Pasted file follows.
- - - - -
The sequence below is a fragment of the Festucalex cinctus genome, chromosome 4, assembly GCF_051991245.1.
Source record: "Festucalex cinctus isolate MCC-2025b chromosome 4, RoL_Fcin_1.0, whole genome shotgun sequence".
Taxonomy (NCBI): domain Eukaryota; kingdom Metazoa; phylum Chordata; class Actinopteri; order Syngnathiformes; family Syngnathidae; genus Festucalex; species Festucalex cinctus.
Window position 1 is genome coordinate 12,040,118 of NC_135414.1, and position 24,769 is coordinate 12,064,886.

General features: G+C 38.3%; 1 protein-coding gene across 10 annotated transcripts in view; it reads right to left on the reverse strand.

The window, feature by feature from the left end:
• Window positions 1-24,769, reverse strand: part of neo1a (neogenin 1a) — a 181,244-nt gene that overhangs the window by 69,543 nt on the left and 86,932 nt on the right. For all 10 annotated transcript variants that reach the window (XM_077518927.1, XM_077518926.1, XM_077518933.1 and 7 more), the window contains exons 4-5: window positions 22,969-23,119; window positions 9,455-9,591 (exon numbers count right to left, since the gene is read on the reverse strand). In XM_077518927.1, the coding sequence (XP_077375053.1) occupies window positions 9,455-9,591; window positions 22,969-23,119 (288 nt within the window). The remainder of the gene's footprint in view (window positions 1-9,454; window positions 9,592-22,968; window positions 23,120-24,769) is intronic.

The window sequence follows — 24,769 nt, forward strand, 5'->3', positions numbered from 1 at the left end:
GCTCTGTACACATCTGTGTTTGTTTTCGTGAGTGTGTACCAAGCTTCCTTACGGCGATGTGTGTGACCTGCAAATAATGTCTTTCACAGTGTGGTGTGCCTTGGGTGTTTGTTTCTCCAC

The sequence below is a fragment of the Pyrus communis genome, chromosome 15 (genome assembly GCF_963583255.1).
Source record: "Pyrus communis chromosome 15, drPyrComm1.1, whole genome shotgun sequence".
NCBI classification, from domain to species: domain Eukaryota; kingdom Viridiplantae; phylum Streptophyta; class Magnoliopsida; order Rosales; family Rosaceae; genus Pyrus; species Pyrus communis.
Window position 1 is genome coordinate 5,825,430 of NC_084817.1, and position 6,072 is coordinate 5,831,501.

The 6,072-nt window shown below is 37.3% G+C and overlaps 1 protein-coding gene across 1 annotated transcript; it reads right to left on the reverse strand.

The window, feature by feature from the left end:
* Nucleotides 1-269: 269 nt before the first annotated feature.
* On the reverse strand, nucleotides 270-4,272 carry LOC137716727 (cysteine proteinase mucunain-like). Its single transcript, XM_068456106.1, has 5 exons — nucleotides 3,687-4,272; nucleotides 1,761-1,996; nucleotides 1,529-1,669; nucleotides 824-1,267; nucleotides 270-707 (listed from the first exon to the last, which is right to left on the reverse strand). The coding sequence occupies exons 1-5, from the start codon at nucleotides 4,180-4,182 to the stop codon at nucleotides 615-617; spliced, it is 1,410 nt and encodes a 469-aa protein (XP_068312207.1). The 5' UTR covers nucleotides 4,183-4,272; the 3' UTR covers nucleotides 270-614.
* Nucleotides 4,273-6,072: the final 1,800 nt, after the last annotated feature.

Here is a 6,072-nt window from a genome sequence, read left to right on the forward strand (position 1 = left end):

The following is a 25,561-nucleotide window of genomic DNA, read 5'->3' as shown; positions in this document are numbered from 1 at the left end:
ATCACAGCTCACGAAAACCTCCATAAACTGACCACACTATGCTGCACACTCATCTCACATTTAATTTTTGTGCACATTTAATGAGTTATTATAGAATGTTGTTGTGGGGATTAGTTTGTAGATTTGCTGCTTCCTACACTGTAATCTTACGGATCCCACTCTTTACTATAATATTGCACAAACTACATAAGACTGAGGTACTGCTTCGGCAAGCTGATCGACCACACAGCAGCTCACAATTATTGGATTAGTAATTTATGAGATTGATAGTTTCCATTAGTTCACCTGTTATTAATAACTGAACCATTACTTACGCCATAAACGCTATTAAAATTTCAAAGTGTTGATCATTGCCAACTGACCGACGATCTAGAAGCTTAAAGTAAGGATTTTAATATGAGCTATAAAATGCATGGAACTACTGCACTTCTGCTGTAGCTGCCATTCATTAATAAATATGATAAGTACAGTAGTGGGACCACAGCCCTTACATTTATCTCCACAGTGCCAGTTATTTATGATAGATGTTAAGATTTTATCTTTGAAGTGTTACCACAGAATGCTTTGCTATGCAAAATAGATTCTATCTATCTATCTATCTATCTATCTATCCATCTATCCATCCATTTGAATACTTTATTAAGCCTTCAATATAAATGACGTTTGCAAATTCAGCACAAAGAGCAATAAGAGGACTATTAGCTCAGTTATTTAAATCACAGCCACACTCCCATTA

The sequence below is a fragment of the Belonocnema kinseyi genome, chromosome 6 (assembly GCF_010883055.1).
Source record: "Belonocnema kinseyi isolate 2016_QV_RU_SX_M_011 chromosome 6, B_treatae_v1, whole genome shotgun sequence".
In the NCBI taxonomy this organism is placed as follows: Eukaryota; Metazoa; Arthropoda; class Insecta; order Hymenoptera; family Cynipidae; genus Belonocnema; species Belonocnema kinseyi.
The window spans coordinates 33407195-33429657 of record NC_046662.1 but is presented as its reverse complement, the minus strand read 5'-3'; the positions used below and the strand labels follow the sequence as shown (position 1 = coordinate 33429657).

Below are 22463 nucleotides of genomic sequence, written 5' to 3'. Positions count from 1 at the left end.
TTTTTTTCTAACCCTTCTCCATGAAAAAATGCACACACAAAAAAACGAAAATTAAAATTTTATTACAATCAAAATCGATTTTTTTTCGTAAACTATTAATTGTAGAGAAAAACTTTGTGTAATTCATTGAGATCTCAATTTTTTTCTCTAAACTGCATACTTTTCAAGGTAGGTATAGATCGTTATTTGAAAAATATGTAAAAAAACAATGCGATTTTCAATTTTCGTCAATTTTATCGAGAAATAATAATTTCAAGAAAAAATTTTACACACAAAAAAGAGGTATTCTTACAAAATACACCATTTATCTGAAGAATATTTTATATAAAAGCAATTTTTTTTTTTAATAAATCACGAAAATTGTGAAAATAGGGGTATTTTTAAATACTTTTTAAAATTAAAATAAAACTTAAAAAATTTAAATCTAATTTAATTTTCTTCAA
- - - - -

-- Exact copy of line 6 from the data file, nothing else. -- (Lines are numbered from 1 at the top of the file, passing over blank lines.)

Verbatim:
The window, feature by feature from the left end: